10 Mental health workforce and survivor alliances: a personal story of possibilities, perils and pratfalls - Mick McKeown

11 Standing at the cliff edge but very safely belayed - Benny Goodman

12 On the borderlands of care: towards a politics of welcoming - Erica Fletcher

13 Mental health nursing as therapy - Tony McSherry

Pete Bull

Pete Bull spent six months as a day hospital outpatient in South London in 1997 when he was 18, attended several universities, dropped out, had more than 40 jobs and travelled through Australia before qualifying as an existential counsellor and psychotherapist in 2010. Since then he has qualified and worked as a CBT therapist and registered mental health nurse. He is currently a community mental health nurse in Brighton.

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Jonathan Gadsby

Jonathan Gadsby qualified as a mental health nurse in Bristol in 2001. He did a Masters in the philosophy and ethics of mental health at the University of Warwick and a PhD at Birmingham City University, under the direction of Mervyn Morris and Marius Romme. He now works as a teacher of mental health nurses and social workers at Birmingham City University. He was one of the founders of the Critical Mental Health Nurses’ Network and has continued to contribute to their website as a writer and editor.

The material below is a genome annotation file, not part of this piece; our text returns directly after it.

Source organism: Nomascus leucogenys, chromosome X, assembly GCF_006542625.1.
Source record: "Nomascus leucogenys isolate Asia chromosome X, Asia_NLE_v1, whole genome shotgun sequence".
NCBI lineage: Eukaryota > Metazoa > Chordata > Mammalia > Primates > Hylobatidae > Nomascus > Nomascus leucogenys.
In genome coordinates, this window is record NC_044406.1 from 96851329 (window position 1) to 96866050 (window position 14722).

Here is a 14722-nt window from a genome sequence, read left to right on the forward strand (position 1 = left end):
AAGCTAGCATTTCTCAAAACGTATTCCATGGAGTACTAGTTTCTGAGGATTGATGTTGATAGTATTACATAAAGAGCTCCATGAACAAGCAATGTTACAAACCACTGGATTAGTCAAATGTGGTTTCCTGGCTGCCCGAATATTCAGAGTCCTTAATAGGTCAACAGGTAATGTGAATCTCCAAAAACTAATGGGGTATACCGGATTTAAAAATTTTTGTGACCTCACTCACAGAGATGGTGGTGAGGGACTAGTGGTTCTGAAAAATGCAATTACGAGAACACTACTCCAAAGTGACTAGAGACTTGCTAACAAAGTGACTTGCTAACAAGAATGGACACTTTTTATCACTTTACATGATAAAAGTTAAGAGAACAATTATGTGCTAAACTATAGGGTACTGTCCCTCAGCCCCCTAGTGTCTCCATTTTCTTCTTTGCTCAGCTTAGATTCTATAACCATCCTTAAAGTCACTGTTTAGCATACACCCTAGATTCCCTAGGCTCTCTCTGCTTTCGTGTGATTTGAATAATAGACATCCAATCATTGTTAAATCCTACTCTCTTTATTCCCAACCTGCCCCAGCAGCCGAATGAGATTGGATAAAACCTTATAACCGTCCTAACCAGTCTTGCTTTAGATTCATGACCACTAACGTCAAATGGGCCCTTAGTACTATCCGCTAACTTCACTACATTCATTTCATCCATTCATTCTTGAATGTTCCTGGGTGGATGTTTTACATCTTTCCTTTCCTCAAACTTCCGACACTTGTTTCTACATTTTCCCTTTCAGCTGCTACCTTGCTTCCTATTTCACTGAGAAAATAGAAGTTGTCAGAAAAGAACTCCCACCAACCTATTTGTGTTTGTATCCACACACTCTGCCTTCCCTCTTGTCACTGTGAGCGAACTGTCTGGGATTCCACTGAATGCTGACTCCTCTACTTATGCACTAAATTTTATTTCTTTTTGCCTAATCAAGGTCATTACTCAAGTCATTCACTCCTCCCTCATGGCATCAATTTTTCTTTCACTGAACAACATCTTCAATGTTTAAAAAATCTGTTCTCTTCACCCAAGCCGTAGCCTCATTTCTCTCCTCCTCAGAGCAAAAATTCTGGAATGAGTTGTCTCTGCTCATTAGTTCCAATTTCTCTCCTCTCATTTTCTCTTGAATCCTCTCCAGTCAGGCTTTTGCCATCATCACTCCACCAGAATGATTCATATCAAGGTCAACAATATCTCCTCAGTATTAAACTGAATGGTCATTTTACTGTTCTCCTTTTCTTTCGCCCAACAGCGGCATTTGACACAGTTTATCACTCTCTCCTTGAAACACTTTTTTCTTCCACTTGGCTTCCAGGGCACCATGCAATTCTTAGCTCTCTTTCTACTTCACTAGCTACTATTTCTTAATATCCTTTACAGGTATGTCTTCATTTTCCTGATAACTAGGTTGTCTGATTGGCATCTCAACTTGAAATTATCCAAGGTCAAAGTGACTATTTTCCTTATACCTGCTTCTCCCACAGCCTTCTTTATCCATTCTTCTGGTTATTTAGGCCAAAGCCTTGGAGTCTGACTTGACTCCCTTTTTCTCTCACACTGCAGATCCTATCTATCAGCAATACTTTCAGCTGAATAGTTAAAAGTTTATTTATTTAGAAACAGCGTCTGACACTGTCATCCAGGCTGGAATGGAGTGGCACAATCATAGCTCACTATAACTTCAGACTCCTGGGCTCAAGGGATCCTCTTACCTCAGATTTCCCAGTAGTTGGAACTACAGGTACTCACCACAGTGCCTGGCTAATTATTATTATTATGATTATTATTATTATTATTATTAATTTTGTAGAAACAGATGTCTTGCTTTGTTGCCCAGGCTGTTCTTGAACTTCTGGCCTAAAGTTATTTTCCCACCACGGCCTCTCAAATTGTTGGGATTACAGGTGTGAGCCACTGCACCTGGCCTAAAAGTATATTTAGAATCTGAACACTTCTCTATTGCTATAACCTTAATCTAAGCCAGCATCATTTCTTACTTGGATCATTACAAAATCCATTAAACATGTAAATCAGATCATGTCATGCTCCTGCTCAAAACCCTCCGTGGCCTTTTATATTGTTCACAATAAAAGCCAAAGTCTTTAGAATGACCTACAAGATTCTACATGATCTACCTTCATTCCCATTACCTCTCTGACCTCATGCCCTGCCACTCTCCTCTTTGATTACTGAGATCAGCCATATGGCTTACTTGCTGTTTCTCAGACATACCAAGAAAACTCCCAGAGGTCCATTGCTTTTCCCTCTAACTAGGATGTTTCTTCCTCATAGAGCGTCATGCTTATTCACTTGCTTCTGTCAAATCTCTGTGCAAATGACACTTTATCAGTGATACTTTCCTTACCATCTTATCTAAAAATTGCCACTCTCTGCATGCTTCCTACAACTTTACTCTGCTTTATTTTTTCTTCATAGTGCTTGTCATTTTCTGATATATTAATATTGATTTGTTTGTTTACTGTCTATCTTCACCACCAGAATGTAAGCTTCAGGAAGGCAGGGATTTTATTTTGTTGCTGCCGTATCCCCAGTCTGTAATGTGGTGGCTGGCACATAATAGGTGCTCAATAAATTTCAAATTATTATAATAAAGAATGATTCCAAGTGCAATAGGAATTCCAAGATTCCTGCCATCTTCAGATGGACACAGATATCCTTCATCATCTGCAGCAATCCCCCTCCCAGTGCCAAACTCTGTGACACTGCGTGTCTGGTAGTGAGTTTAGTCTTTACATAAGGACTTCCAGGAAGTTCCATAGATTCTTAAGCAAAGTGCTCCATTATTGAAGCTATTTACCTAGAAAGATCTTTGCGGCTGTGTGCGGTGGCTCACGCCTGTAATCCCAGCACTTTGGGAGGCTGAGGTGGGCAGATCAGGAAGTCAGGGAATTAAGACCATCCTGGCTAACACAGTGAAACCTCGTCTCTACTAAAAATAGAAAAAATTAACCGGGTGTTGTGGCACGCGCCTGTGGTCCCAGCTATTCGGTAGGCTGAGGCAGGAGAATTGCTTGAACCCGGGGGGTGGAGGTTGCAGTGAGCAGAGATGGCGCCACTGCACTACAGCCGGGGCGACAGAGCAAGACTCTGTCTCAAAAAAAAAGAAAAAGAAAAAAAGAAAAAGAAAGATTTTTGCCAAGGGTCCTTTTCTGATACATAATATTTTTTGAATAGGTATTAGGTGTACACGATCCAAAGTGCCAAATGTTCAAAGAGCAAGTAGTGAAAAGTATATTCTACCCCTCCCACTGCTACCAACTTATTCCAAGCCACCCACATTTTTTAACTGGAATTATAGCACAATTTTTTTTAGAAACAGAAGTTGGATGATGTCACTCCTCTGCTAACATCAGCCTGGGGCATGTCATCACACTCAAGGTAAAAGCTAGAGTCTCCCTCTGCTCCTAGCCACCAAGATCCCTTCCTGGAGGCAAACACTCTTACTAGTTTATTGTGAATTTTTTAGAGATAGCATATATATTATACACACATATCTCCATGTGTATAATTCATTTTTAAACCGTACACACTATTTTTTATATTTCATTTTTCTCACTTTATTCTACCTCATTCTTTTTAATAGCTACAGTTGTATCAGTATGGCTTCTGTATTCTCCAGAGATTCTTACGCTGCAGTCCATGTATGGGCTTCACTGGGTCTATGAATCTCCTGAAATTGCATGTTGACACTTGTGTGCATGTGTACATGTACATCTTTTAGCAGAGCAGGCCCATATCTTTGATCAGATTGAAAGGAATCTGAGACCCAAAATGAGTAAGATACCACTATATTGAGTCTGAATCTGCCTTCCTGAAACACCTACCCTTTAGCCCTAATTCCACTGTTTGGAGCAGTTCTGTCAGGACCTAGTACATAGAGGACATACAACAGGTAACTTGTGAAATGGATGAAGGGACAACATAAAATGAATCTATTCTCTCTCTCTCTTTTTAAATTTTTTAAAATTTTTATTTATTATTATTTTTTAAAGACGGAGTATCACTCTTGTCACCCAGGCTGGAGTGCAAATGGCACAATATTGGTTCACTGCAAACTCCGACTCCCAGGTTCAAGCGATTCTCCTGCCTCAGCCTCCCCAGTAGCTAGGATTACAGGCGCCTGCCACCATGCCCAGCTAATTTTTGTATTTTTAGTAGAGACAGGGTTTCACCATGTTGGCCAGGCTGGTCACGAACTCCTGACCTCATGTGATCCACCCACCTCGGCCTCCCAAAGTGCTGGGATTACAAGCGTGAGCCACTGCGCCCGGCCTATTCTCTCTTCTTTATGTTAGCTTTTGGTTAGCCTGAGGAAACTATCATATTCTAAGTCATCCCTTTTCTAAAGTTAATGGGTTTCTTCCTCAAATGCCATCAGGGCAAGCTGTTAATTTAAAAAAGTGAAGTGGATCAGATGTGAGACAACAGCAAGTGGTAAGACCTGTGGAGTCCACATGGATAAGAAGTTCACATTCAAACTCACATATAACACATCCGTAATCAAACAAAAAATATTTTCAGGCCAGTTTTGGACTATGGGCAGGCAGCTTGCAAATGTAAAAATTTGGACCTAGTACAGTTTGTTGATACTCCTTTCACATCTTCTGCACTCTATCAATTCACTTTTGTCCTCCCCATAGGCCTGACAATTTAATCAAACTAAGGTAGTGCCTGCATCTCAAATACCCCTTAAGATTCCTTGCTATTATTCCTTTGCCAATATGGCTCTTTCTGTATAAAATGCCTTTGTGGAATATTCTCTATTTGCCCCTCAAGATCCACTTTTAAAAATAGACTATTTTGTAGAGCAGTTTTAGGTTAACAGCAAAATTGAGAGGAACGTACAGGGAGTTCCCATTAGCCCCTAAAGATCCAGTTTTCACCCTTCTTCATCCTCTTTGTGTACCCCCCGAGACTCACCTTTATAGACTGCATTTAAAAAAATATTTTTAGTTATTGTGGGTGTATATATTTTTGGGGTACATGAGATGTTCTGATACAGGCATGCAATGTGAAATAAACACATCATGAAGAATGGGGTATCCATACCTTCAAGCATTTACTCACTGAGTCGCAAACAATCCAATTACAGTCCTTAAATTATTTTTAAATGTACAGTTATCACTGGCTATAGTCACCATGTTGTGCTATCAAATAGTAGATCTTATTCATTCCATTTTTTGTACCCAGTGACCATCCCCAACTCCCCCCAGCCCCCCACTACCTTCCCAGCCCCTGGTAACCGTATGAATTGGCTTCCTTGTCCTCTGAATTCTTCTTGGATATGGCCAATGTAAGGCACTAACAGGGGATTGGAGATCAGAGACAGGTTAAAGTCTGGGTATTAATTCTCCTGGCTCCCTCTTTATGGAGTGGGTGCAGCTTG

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Stephen Williams

Stephen Williams is a graduate psychologist, registered mental health nurse, a Fellow of the Higher Education Academy and has a postgraduate qualification in higher education practice. He has been a lecturer-practitioner in mental health nursing at the University of Bradford for the past eight years, where he is Field Lead in Mental Health and also delivers a community education emotional health service, the Wellness Academy. Previously he has worked as a nurse specialist in psychological therapy in a community mental health team, lead nurse in a hi-functioning autism spectrum service and a research nurse exploring decision-making and service user satisfaction in specialist secondary-care mental health services.